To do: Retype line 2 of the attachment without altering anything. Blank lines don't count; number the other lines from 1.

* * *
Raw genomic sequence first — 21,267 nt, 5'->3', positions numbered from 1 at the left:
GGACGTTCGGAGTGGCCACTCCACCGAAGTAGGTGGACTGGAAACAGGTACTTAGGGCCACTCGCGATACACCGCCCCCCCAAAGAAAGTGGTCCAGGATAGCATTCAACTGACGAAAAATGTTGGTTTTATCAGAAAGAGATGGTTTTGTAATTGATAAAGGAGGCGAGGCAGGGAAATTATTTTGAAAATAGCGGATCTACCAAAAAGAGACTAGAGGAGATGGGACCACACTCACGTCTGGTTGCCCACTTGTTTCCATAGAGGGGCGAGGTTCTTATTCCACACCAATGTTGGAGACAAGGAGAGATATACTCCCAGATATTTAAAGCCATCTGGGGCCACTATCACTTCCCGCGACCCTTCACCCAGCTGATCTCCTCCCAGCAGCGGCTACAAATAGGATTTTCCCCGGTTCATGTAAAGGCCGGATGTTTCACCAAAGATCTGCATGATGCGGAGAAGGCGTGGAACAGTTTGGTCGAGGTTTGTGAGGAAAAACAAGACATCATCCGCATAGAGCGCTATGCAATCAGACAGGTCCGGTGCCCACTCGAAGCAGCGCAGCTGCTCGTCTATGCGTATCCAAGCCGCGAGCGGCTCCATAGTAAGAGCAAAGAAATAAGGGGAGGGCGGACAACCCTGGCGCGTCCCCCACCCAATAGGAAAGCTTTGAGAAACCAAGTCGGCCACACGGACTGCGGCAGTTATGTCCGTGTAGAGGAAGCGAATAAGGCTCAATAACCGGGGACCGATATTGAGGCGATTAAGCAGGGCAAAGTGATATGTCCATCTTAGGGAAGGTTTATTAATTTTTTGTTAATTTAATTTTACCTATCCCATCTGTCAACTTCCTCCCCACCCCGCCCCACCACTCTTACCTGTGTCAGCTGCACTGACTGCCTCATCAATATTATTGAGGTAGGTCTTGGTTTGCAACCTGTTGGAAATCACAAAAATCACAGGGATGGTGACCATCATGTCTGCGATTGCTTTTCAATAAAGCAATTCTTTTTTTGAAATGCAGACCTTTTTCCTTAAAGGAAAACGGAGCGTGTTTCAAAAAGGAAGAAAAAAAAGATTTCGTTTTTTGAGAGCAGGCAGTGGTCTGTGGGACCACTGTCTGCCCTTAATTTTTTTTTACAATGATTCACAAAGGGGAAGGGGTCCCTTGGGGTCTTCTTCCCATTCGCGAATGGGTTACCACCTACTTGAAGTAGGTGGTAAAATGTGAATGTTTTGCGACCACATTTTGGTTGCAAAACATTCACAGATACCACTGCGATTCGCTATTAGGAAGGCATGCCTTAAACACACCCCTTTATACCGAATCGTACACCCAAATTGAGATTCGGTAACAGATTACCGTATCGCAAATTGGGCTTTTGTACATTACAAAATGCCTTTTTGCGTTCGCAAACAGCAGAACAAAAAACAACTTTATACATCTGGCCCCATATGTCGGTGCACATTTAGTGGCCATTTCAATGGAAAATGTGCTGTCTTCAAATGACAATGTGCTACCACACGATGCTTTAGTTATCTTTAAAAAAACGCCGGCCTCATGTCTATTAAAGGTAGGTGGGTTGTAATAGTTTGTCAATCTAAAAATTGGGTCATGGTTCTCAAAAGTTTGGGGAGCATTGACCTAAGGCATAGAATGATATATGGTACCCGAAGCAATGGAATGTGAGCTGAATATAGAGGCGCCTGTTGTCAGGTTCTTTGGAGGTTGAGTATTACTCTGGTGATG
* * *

GGACGTTCGGAGTGGCCACTCCACCGAAGTAGGTGGACTGGAAACAGGTACTTAGGGCCACTCGCGATACACCGCCCCCCCAAAGAAAGTGGTCCAGGATAGCATTCAACTGACGAAAAATGTTGGTTTTATCAGAAAGAGATGGTTTTGTAATTGATAAAGGAGGCGAGGCAGGGAAATTATTTTGAAAATAGCGGATCTACCAAAAAGAGACTAGAGGAGATGGGACCACACTCACGTCTGGTTGCCCACTTGTTTCCATAGAGGGGCGAGGTTCTTATTCCACACCAATGTTGGAGACAAGGAGAGATATACTCCCAGATATTTAAAGCCATCTGGGGCCACTATCACTTCCCGCGACCCTTCACCCAGCTGATCTCCTCCCAGCAGCGGCTACAAATAGGATTTTCCCCGGTTCATGTAAAGGCCGGATGTTTCACCAAAGATCTGCATGATGCGGAGAAGGCGTGGAACAGTTTGGTCGAGGTTTGTGAGGAAAAACAAGACATCATCCGCATAGAGCGCTATGCAATCAGACAGGTCCGGTGCCCACTCGAAGCAGCGCAGCTGCTCGTCTATGCGTATCCAAGCCGCGAGCGGCTCCATAGTAAGAGCAAAGAAATAAGGGGAGGGCGGACAACCCTGGCGCGTCCCCCACCCAATAGGAAAGCTTTGAGAAACCAAGTCGGCCACACGGACTGCGGCAGTTATGTCCGTGTAGAGGAAGCGAATAAGGCTCAATAACCGGGGACCGATATTGAGGCGATTAAGCAGGGCAAAGTGATATGTCCATCTTAGGGAAGGTTTATTAATTTTTTGTTAATTTAATTTTACCTATCCCATCTGTCAACTTCCTCCCCACCCCGCCCCACCACTCTTACCTGTGTCAGCTGCACTGACTGCCTCATCAATATTATTGAGGTAGGTCTTGGTTTGCAACCTGTTGGAAATCACAAAAATCACAGGGATGGTGACCATCATGTCTGCGATTGCTTTTCAATAAAGCAATTCTTTTTTTGAAATGCAGACCTTTTTCCTTAAAGGAAAACGGAGCGTGTTTCAAAAAGGAAGAAAAAAAAGATTTCGTTTTTTGAGAGCAGGCAGTGGTCTGTGGGACCACTGTCTGCCCTTAATTTTTTTTTACAATGATTCACAAAGGGGAAGGGGTCCCTTGGGGTCTTCTTCCCATTCGCGAATGGGTTACCACCTACTTGAAGTAGGTGGTAAAATGTGAATGTTTTGCGACCACATTTTGGTTGCAAAACATTCACAGATACCACTGCGATTCGCTATTAGGAAGGCATGCCTTAAACACACCCCTTTATACCGAATCGTACACCCAAATTGAGATTCGGTAACAGATTACCGTATCGCAAATTGGGCTTTTGTACATTACAAAATGCCTTTTTGCGTTCGCAAACAGCAGAACAAAAAACAACTTTATACATCTGGCCCCATATGTCGGTGCACATTTAGTGGCCATTTCAATGGAAAATGTGCTGTCTTCAAATGACAATGTGCTACCACACGATGCTTTAGTTATCTTTAAAAAAACGCCGGCCTCATGTCTATTAAAGGTAGGTGGGTTGTAATAGTTTGTCAATCTAAAAATTGGGTCATGGTTCTCAAAAGTTTGGGGAGCATTGACCTAAGGCATAGAATGATATATGGTACCCGAAGCAATGGAATGTGAGCTGAATATAGAGGCGCCTGTTGTCAGGTTCTTTGGAGGTTGAGTATTACTCTGGTGATG